If you've ever wanted to live inside the pages of a novel—sip tea in Mr. Darcy's parlor or jitterbug in Jay Gatsby's ballroom—then you need to meet Lisa Borgnes Giramonti. In her new book, “Novel Interiors: Living in Enchanted Rooms Inspired by Literature,” Giramonti plumbs 60 literary classics for inspiration on how to bring the rooms and lives imagined by great writers into your home. A passionate reader and creator of the blog "A BloomsburyLife,"Giramonti explains what F. Scott Fitzgerald, Virginia Woolf and Charles Dickens can teach us about living, and how literature can influence your design style.
How can classic novels inspire home decor?
I definitely believe a well-lived life is in the details; they are just as revealing as plot in a story. We are what surrounds us, and the way a character lives and the decorating choices they make are the spirit of who they are. I deliberately chose novels that had a strong spirit of living, be it simply or grandly, but always meaningfully.
But it’s not about copying a room or event wholesale.
This isn’t about a slavish recreation of a period movie. It’s taking details from these novels that appeal to you, and adding another layer to your home. Whether you like a sofa that gets worn, or a home that is a bit bohemian.
Your picks for writers who brought interesting lives and interiors to the page?
Fitzgerald, who wrote about lifestyles filled with this jet set confidence and optimism, D.H. Lawrence and [Thomas] Hardy fervently believed in living in harmony with nature. Jane Austen and Dickens focus on the home with a well-worn patina, and for Edith Wharton and Henry James, it’s about elegance. Proust and Oscar Wilde created homes that were a stage for what goes on within. In bohemian novels like those of Katherine Mansfield, it was all about beautiful chaos.
Virginia Woolf writes that flowers were essential to a room.
Flowers were incredibly important to her. I think they added color and passion. They have this kind of blousy sexiness when they were allowed to droop and fall over a vase. In Ronald Firbank’s [novel] “Vainglory,” he [the author] suggests scattering flower petals on a dining table. It adds a sexy disorder to the table.
What's the importance of patina, or possessions and surfaces that age?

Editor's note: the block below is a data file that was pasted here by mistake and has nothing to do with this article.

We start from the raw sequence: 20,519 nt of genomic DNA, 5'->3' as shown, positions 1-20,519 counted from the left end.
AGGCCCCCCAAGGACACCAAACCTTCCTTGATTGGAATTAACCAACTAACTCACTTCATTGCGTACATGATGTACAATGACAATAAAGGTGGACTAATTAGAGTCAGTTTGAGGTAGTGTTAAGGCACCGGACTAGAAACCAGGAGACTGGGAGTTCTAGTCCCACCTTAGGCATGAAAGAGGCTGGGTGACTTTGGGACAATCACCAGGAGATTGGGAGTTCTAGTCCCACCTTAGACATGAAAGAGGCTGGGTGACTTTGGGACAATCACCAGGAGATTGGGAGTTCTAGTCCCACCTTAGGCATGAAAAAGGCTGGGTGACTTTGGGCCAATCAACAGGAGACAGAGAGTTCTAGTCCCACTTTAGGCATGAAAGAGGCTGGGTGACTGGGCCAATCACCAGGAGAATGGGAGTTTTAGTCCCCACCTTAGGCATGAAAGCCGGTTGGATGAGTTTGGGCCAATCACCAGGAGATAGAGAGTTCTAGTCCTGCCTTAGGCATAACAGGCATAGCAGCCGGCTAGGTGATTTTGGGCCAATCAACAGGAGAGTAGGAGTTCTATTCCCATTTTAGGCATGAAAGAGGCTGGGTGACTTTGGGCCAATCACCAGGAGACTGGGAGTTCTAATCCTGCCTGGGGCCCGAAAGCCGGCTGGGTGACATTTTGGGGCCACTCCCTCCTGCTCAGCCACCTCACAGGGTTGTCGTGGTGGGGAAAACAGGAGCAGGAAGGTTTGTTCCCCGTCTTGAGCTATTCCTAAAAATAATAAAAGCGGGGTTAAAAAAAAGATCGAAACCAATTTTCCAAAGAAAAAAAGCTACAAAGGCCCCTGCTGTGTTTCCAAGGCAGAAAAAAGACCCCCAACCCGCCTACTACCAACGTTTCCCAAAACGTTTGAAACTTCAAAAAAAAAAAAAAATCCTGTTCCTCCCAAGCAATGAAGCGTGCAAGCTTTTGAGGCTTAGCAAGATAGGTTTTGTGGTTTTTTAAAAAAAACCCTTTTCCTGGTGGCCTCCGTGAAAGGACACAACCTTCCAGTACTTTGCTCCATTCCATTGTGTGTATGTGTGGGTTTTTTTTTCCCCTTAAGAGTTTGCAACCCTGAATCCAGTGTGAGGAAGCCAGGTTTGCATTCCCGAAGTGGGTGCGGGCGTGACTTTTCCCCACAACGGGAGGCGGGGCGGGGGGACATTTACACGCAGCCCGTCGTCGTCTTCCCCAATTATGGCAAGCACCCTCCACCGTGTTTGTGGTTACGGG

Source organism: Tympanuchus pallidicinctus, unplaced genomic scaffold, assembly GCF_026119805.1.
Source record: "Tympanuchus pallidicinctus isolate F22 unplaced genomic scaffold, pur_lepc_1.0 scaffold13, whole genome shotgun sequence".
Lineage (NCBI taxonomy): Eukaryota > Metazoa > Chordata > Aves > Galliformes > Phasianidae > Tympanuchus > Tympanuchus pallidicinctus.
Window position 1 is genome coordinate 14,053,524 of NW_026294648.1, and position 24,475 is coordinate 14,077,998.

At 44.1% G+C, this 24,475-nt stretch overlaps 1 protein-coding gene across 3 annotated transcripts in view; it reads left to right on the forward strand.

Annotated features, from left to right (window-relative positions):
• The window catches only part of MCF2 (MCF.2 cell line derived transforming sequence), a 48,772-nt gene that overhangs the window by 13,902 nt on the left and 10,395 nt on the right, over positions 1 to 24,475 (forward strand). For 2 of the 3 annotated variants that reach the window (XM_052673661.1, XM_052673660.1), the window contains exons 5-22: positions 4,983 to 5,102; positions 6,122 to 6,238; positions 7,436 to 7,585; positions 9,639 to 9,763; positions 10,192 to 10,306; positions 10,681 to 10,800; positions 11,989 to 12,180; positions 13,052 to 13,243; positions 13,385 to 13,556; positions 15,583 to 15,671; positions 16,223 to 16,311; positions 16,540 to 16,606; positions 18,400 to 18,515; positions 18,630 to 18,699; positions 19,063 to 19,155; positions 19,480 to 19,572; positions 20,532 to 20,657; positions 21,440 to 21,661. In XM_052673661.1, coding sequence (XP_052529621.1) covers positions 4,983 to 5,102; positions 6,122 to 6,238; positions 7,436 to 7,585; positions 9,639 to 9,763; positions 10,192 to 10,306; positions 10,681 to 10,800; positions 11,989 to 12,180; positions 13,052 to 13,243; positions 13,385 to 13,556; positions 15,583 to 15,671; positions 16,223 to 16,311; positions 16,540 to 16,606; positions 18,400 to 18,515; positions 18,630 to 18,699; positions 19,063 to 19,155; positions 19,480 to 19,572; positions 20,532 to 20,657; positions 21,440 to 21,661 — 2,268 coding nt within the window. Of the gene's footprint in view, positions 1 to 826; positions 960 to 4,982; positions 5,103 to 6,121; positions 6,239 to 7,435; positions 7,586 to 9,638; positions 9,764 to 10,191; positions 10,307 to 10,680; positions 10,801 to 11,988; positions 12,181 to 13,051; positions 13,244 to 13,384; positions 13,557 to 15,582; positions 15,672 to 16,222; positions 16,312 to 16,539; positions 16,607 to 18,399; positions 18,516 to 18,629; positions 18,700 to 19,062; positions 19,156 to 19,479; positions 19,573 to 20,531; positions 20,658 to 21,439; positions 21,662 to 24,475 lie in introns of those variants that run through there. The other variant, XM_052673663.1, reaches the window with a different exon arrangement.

When Dickens mentions a worn carpet, he is suggesting a house has soul. Patina can give a home meaning. If you go to a flea market and see a chipped creamer, I love it, as it shows it has a story attached.
How do you bring the style from writers focused on refined living, like Evelyn Waugh or Edith Wharton, into a small apartment?
Start with a tufted sofa, they are elegant and a real workhorse because they hold their shape. Bring in gold-rimmed china or a heraldic crest [which can be found at flea markets]. Also think about upholstering a door. It’s not expensive, you can do it in burlap, and it muffles sounds. Perfect for a New York apartment.
And bringing the glamor of Fitzgerald into your home?
One idea is a bar cart [topped with a silver cocktail shaker]. I think they are great for apartments, because you have table service wherever you are sitting. Vintage steamer trunks [which can be found at auction houses or on eBay] are elegant, great for storage and for use as a coffee table.
Should people use one writer for inspiration or is it okay to mix and match?
Definitely a mix. We are all stylistically a combination of things. Take details that appeal to you. You might be a bit bohemian and bit jet-set, and it’s all good.
You live in Los Angeles. How have the classics influenced your own style?
I like chaos and color [from bohemian novels], and I also think things should be allowed to get old. I don’t buy new rugs anymore because older rugs add character to a space. I have an upholstered door because of [Evelyn Waugh's] “Brideshead Revisited,” and portiere [heavy curtain or drape] curtains to hide my washer and dryer, that came from Thomas Mann’s “Buddenbrooks." When I was writing each chapter [of my book], I would think, oh my god, I need to totally redecorate!